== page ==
Because, that’s why: Buddhism, Descartes, Castaneda and the urge to merge in meditation…

Words can cut like knives or heal like bandages, so be careful what you think, and even more careful of what you say.

The fact that we think in languages is the starting point for many a fine thesis and many a sleepless night, because in one sense Descartes was right when he said ‘cogito ergo sum,’ i.e. I think therefore I am.

And if that is usually taken as a badge of pride for the West, and a flag of caution for the East, in fact I think it is neither. It is simply a status update for the human condition.

Because we can debate endlessly over whether human beings are indeed the homo sapiens, wise men, that we claim, but we can certainly agree that they do think, whether or not they are some arrogant s-o-b’s to label themselves as ‘wise’, at the expense of all others, which at that point in history was largely limited to the white ‘race.’

And so it is with thinking, which we assume as our birthright, and limited to us, and only us. But all animals think. They just don’t all do it with language.

And that is why we meditate, many of us, whether you categorize it into one of the two original Buddhist classifications or one of the four now in vogue, complete with the obligatory ‘mindfulness,’ as guided by your local ‘dharma teacher,’ namaste.

When really all you need to do is sit down and STFU, and don’t move a muscle, or scratch an itch, or swat a fly for at least a good quarter hour for starters, and quadruple that for peer professionalism, without moving a muscle, I repeat.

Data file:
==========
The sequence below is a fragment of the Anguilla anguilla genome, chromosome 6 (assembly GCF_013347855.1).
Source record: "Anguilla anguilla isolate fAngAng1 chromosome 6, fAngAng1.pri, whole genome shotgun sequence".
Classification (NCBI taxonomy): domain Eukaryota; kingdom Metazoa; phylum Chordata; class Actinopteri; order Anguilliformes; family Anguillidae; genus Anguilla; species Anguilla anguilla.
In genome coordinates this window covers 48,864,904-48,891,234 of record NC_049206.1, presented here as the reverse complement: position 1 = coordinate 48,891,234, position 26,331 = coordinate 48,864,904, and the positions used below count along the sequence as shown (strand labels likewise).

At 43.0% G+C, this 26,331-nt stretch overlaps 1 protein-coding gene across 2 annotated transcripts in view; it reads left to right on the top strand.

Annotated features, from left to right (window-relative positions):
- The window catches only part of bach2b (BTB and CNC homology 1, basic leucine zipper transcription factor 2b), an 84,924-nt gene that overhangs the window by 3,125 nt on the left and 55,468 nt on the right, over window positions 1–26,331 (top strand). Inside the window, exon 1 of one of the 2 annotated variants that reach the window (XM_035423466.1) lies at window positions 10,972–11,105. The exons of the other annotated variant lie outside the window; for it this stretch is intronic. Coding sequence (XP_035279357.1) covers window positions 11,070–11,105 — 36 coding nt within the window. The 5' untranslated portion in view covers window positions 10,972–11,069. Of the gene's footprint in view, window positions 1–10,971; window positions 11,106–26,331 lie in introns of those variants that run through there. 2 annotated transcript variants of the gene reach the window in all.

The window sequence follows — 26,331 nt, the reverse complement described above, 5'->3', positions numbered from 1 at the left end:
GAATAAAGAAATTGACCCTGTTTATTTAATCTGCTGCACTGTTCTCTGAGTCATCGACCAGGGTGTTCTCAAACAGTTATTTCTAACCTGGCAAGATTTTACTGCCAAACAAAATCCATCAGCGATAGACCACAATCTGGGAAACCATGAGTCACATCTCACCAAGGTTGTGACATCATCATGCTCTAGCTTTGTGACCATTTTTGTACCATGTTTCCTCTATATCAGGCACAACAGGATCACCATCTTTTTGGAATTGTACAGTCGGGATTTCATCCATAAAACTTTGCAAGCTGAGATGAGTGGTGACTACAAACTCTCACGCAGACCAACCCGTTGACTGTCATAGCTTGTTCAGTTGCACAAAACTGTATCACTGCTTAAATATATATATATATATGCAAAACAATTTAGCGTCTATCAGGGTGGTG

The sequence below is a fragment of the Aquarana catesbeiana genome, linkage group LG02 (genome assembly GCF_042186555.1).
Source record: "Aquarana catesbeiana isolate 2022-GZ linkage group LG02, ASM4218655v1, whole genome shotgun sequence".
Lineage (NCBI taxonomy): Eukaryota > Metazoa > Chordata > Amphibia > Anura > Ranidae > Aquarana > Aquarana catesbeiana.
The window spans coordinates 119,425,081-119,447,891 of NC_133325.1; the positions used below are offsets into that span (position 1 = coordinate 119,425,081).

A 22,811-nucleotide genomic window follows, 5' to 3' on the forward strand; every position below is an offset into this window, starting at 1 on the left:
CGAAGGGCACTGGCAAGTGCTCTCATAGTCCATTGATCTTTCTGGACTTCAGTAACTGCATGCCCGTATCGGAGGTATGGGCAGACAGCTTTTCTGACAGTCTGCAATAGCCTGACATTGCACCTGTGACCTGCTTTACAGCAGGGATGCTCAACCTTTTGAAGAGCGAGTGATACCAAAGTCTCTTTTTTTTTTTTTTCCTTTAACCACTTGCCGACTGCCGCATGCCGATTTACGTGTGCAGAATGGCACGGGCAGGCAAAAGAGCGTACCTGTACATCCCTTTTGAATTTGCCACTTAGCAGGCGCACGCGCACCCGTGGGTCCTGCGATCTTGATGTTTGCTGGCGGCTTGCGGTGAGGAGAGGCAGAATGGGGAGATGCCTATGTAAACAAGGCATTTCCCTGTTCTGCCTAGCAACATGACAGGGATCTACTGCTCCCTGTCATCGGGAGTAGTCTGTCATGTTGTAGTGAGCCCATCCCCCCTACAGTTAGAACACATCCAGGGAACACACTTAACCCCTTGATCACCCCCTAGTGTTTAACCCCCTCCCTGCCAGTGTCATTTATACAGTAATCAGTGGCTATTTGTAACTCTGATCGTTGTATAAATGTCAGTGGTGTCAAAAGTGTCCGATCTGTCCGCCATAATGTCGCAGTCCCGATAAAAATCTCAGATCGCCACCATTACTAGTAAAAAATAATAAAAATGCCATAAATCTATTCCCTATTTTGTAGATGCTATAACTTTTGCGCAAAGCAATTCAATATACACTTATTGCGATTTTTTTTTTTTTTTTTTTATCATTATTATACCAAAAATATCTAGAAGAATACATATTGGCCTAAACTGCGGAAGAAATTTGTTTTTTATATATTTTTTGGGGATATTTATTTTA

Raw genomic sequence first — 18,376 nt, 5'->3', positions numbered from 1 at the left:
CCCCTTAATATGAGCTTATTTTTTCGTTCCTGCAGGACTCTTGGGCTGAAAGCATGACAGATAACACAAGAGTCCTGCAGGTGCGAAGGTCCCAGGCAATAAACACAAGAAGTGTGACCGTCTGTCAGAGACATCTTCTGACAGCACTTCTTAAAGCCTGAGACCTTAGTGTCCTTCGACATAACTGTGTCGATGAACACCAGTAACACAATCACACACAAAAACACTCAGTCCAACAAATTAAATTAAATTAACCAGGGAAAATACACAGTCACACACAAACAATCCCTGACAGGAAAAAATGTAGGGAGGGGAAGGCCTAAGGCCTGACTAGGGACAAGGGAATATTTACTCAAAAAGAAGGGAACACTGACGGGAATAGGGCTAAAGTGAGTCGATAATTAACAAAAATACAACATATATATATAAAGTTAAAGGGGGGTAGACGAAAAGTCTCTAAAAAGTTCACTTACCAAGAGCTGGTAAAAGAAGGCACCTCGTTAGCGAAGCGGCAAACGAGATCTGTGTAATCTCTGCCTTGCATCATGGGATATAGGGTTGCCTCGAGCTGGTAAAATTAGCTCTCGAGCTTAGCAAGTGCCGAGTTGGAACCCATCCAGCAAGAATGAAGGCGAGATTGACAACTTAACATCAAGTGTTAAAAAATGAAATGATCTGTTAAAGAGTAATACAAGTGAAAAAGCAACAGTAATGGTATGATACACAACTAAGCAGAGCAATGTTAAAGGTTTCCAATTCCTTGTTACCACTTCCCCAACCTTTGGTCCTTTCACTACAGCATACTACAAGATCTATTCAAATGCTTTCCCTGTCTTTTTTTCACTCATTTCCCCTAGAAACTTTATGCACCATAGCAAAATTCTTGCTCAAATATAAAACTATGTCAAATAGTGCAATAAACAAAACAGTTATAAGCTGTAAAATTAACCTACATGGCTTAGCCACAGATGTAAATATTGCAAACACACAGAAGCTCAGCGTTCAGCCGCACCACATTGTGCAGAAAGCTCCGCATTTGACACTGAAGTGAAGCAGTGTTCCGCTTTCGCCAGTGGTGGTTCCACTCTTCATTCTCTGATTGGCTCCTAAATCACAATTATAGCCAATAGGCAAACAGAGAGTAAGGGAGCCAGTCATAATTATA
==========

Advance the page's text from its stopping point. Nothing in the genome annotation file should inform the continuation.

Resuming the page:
Because I don’t know what’s going on in your head inside, but I know it’s directly related to what’s going on with your body outside, and this is easily measured by perturbations in the visual field.

If you’re twitching, I think we can assume that you have yet to achieve any of the four dhyana states, or was it five? I lost count.

Because all that really matters is to stop the internal dialogue, if only for a moment, and that’s almost the only thing I took away from Carlos Castaneda and his avatar Don Juan and all his tales of Ya(n)qui power in the deserts of our own mind-fields, as they leapt off cliffs with intent and little else.

And that is what the brain researchers who wanted to scan my brain in and out of meditation alluded to, also, and asked if I understood what they’re talking about. Huh? Doesn’t everyone?

Now I don’t know if they read Castaneda, but of course I understood. I just don’t know why Buddhists don’t say it that way, or at least not in so many words.

Because that is why meditation exists, for me, to return to basics, proto-consciousness, or paleo-consciousness, if you will, i.e. thought without language, just like the old days, just like the animals do, before all the new frontiers, and all the limits of language.

Curiously many Buddhists think that is an injunction to not think, but I don’t think that is correct. Once we have language, then the choice is ours what to do with it. Because the Buddha never said not to think. He said to think rightly, and quite rightly…